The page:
Thursday, August 20, 2009

My own cigars now intimidate me

(The last time that Arnold and I shared a cigar was, well, a long time ago.)

Last evening, I entered the realm of the cigar review. Mike's Cigars, where I buy cigars online, saw my blog of a week ago and asked if I would try my hand at writing reviews of cigars they would send me for their website. The other day I received eight cigars of three different brands, and so now the ball is in my court. Over the years, I have read many cigar reviews in the mags, so I thought this would be fun.

But last night I realized how intimidating this can be. I first read some reviews already written for Mike's website to sample the possibilities: "notes of wheat and oats, lightly sweet, fresh and surprising"; "of wood & ginger, with coffee & toasted nut undertones and a little tang on the finish"; "sweetness steeps up and blends with the current flavors to give a cocoa or coffee flavor"; or "begins to build in flavor and I can taste what I believe is wood and earth, possibly with a little leather on the back of my tongue". Are you kidding me? What the hell? Are they describing the taste of a cigar or a creme brulee? Forget that I already told you these were descriptions of cigars. Just read them, and then tell me in the Comments below what you think they might be describing.

Thompson Cigar Logo 234x60
I have been smoking cigars for about eight years now, and I have never tasted any of those flavors. Have I been smoking the wrong cigars? Is my palette not sophisticated enough to detect the flavors that are really there? Am I just too boring or pessimistic a person to see the world the way others do? Do you need to imagine you are sucking on a Hershey's bar while you smoke one of these sticks? Or, should I just pretend that I am Hemingway or Dickens and write a flowery vignette (minus the sex) from a previous century, then send it to Mike's and just tell them, "oh yea, that is my review of a Licenciados 5x50 Wavell". Would anyone know the difference?

So I smoked last night's assignment, took some notes, and thought about the damn thing all night in bed. Most of the time, I felt like I was describing a California Cabernet rather than a rolled up hunk of tobacco leaves that caught fire. But I noticed one very important thing from last evening's experience. With every single puff, I was studying the cigar, thinking about the flavor, examining the ash and the burn of the tobacco, and watching the smoke intently. It was a wonderful, sensuous hour, and the most enjoyable smoke I have had in weeks. It was not the best cigar I have smoked in weeks, but the experience was extremely memorable. Maybe when you have to concentrate (and I mean focus like a laser) on something you are doing in life that you find enjoyable or important, you enjoy and appreciate it even more.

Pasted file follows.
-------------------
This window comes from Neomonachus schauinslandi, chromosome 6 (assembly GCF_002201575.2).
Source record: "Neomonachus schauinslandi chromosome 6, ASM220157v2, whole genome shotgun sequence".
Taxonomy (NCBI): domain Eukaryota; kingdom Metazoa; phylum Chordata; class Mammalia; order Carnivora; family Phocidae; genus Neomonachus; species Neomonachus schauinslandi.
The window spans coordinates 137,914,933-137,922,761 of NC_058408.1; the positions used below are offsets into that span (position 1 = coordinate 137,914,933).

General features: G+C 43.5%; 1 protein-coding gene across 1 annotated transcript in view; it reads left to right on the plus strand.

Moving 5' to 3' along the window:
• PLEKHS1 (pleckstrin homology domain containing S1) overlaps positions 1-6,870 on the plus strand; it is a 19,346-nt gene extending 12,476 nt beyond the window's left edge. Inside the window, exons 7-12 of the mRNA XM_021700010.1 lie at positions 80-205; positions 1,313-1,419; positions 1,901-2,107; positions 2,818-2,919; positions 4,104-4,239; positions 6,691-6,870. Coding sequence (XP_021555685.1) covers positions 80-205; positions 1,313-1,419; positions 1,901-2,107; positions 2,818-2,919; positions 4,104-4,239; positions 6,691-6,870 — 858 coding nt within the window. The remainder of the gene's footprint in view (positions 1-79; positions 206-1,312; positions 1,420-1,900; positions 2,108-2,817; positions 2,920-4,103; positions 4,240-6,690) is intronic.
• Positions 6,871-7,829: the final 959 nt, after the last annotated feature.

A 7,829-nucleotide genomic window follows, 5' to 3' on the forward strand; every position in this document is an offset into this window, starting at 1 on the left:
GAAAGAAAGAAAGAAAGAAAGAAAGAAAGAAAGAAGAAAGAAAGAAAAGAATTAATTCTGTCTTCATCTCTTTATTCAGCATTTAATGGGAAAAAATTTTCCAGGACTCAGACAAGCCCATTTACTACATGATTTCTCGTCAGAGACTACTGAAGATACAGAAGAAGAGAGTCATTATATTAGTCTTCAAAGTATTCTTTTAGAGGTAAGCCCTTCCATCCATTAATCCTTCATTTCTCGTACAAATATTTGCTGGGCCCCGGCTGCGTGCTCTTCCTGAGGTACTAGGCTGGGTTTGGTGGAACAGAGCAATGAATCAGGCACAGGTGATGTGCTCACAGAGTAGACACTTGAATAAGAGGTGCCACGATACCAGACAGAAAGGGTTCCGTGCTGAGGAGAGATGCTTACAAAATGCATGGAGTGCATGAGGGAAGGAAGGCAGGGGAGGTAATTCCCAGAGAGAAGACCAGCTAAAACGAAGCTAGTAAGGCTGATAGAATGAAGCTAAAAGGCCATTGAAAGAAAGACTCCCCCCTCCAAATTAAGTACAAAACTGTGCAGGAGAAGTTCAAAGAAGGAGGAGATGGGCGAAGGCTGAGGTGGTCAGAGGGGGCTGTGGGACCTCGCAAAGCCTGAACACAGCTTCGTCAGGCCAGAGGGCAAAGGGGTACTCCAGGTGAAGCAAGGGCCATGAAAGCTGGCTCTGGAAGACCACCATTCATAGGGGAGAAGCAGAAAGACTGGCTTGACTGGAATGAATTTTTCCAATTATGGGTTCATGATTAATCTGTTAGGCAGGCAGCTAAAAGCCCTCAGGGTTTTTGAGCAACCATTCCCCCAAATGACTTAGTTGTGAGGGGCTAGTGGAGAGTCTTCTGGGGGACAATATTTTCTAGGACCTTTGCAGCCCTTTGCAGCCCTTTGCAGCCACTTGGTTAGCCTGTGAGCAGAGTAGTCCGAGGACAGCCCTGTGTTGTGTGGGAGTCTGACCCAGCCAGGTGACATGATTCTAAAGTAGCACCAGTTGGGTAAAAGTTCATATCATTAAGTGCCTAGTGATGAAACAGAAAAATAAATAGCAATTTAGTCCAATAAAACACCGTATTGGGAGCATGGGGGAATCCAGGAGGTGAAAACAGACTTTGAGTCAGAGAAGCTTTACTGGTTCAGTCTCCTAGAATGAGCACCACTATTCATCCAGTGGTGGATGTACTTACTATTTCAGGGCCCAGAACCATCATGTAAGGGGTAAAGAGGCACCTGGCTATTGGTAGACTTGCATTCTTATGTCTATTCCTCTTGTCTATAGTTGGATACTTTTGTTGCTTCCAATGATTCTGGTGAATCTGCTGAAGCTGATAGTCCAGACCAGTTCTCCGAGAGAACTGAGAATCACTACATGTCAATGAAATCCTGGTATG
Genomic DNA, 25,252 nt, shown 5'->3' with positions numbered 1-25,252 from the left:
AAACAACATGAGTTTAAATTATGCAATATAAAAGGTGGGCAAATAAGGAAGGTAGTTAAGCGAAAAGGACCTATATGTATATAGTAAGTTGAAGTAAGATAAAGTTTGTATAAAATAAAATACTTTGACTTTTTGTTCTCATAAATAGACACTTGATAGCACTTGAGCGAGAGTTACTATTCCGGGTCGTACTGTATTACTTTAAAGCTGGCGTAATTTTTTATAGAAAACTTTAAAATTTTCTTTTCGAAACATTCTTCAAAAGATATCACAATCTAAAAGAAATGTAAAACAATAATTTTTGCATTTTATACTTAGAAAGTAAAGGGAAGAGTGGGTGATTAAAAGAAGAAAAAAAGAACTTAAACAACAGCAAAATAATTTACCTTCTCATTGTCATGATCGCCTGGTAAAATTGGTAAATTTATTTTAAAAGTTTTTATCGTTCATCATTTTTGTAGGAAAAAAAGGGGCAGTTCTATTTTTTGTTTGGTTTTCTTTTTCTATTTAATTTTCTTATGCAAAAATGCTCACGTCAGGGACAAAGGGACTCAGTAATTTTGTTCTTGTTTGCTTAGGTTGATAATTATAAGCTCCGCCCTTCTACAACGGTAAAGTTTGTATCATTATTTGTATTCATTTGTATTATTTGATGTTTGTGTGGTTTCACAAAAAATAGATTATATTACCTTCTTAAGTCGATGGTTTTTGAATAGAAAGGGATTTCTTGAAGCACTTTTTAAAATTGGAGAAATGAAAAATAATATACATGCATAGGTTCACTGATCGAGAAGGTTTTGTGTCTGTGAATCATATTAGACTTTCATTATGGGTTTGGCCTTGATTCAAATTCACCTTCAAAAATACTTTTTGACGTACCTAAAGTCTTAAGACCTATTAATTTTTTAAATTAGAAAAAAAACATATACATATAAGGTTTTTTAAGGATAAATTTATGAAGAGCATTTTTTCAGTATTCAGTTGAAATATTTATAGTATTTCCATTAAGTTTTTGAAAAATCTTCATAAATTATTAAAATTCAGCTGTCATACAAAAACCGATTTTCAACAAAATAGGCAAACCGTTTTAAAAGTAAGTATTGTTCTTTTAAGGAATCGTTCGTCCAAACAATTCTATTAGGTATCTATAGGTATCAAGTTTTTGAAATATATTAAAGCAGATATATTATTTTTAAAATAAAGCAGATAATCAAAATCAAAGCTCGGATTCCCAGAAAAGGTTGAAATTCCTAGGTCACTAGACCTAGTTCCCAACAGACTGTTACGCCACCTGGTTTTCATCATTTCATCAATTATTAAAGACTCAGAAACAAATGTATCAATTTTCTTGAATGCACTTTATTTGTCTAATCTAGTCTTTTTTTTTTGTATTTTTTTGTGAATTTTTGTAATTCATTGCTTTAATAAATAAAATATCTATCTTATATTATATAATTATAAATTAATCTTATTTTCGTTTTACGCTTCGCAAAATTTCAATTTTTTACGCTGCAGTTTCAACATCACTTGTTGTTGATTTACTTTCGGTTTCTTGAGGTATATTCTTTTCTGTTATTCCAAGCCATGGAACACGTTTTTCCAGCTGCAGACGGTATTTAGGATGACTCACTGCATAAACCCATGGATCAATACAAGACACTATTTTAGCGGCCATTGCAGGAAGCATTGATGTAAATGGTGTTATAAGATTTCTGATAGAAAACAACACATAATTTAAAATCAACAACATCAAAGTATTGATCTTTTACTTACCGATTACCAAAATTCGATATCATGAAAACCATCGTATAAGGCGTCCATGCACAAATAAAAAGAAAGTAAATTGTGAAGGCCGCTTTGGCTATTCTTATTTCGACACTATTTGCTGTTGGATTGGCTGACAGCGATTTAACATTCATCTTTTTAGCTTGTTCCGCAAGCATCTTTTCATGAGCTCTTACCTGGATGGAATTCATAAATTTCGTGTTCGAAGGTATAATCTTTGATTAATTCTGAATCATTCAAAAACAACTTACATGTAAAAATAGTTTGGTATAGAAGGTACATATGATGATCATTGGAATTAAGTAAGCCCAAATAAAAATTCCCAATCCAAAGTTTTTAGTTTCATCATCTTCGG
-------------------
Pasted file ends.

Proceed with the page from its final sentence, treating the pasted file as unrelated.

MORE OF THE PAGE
This was an epiphany for me of sorts. Take more time to savor every well-prepared meal as if you were going to have to put it to words, every sip of good wine, every beautiful vista, every moment spent with a good friend, every moment spent reading to your child in bed. Maybe if we approached these events in this more "rigorous" way, rather than let them pass almost unnoticed, we would respect life more, need less, and live better.


  1. Ok. I love playing "let's pretend". If I did not know those were cigar descriptions I would think they were describing a very creative, although somewhat bizarre box of assorted chocolates.

  2. Your comment about focusing is applicable to anything in life. Things are more memorable if we CONCENTRATE. Concentration is like a river and the more force it has, the better it can cut new memory channels.

    Unfortunately, the mind is all too often like an alluvial plain. The water wanders here and there and nothing is remembered. Mine included. P.D. Ouspensky was on to something with his remembering exercises.

    Anyway, I enjoyed reading your cigar column.

  3. Ben, so true, and I agree completely. It just took that recent cigar to remind me of all that.